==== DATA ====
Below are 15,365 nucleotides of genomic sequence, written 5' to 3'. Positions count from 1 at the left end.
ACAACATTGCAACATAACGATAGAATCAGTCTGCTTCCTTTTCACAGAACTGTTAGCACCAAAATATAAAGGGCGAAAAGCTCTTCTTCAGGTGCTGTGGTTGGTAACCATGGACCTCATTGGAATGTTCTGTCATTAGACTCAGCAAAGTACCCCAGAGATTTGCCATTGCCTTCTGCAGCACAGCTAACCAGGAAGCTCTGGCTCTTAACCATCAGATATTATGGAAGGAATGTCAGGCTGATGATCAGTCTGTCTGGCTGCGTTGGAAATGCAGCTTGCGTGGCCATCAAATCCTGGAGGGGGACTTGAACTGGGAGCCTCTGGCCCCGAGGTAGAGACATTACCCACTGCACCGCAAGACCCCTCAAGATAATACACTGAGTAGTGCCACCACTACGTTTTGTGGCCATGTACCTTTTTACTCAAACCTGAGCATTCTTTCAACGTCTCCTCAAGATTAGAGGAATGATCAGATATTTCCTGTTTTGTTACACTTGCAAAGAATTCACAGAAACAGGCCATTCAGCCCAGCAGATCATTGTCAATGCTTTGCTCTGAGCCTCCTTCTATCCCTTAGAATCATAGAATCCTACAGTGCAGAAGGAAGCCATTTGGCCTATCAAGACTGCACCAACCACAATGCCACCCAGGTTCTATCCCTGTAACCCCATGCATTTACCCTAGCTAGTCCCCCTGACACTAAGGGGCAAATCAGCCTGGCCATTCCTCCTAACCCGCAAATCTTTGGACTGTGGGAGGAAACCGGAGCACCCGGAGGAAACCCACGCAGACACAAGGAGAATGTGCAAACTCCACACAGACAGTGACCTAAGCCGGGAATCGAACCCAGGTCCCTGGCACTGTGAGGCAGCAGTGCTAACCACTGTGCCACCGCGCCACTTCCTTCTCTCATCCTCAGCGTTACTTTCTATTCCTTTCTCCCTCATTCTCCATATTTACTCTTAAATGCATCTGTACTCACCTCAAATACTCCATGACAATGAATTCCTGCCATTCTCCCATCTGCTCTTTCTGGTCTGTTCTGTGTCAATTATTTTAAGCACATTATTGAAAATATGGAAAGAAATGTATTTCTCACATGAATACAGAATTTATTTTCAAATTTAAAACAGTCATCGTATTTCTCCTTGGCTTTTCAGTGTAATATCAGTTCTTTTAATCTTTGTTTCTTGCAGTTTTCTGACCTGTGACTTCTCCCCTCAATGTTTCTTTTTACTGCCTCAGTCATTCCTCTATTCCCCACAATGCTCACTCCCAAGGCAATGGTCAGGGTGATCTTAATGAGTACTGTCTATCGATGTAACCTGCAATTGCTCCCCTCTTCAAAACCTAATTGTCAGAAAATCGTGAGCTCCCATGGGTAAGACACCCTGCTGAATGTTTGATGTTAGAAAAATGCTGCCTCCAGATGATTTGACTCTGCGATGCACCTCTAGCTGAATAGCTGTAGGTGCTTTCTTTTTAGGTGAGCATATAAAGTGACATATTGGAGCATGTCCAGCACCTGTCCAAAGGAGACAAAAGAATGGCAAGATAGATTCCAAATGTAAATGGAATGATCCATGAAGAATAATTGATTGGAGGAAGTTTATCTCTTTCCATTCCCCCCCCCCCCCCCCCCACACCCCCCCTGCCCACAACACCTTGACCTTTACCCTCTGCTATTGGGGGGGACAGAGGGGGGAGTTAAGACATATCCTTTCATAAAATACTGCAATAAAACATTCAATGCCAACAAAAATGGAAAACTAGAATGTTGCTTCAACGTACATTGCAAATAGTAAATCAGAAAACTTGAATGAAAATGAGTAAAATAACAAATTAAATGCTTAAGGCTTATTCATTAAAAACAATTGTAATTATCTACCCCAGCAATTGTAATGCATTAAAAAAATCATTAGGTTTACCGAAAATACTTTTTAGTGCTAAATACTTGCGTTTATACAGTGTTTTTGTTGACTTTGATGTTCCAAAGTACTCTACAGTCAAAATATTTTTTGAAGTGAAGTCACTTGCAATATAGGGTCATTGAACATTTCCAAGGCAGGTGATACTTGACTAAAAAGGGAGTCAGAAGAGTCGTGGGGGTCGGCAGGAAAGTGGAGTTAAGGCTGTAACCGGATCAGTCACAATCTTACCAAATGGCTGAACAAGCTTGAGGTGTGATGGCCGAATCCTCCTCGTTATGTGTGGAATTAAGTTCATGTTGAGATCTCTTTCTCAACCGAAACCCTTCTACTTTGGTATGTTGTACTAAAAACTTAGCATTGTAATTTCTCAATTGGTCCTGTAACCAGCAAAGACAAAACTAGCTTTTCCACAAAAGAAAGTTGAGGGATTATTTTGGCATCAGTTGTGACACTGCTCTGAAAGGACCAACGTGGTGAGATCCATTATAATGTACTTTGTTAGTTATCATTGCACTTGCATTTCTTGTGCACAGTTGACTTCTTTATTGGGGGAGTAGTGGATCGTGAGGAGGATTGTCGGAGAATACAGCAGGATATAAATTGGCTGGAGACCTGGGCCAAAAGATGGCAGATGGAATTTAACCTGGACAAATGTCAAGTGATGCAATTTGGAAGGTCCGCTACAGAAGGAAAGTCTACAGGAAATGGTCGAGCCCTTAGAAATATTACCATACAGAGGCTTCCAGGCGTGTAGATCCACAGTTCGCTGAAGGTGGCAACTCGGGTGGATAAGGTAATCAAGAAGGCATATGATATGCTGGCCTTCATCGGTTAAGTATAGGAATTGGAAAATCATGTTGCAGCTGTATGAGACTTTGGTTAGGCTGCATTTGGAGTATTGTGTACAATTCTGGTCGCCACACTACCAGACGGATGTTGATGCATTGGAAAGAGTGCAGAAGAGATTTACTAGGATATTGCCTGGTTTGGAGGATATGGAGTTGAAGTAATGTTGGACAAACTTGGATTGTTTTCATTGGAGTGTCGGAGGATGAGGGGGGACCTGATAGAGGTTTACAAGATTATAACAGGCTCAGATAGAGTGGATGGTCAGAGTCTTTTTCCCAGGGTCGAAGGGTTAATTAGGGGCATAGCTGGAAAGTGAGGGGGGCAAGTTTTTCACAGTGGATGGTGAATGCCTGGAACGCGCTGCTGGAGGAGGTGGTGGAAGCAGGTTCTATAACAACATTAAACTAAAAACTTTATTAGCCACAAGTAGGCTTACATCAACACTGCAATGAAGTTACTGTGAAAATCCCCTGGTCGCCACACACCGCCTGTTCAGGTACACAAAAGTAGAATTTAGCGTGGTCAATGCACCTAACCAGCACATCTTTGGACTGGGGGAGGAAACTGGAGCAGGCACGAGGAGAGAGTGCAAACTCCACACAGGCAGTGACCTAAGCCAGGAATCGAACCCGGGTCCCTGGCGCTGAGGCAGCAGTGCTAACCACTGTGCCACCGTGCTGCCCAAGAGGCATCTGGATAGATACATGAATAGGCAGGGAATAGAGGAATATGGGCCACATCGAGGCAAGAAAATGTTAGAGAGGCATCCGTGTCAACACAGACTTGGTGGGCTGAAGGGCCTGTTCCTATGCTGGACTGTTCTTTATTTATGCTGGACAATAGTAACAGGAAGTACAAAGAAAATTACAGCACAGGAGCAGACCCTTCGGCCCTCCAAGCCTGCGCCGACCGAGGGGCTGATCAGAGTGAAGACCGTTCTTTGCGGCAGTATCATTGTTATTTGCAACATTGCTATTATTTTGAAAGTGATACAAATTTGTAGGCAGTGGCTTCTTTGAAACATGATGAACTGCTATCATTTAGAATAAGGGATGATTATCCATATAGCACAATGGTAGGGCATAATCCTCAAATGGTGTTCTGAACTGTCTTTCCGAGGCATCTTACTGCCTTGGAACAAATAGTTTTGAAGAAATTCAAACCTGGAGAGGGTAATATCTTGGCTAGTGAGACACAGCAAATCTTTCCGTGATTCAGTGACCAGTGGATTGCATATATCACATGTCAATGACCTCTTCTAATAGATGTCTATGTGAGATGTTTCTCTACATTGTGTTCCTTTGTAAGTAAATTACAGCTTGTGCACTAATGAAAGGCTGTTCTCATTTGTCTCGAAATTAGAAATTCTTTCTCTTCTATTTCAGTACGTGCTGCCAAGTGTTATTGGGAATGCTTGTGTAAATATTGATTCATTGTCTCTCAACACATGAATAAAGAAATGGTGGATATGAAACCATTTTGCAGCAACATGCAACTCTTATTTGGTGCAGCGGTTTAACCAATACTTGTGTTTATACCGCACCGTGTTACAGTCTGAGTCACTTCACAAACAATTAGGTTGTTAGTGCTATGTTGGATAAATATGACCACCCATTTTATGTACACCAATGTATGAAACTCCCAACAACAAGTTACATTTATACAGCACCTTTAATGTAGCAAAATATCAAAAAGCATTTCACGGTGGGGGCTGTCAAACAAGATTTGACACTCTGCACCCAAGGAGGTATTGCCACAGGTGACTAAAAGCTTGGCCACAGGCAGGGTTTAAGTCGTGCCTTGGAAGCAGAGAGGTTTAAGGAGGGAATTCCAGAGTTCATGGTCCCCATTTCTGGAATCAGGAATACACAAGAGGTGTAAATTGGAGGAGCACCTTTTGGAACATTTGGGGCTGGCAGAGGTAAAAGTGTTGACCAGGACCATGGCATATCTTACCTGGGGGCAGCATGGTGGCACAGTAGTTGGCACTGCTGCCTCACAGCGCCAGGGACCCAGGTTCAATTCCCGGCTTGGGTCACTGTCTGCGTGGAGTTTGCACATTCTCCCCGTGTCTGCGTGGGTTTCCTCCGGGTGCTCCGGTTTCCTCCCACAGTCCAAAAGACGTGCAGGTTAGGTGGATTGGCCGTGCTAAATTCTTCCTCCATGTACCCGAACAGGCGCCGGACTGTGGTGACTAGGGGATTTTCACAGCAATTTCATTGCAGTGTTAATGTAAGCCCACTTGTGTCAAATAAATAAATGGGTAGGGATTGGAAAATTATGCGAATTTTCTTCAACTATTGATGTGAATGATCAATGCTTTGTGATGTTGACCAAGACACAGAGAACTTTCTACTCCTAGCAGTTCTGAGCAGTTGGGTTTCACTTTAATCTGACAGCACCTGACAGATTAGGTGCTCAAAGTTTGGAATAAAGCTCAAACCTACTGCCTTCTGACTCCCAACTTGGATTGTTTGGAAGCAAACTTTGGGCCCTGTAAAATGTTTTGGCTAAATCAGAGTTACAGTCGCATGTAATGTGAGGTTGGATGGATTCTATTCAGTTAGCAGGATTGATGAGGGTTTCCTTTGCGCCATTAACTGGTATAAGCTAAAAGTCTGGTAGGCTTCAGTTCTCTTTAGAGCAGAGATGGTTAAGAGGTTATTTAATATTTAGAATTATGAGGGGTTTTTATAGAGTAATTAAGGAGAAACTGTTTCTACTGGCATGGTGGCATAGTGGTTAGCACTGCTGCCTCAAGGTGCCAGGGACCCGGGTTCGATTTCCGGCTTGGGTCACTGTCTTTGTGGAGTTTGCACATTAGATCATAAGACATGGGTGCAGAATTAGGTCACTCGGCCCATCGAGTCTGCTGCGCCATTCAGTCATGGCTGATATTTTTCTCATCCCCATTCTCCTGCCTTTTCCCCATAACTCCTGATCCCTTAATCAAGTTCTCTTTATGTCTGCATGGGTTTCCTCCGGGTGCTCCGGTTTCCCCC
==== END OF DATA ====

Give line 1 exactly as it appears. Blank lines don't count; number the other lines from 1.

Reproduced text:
Below are 15,365 nucleotides of genomic sequence, written 5' to 3'. Positions count from 1 at the left end.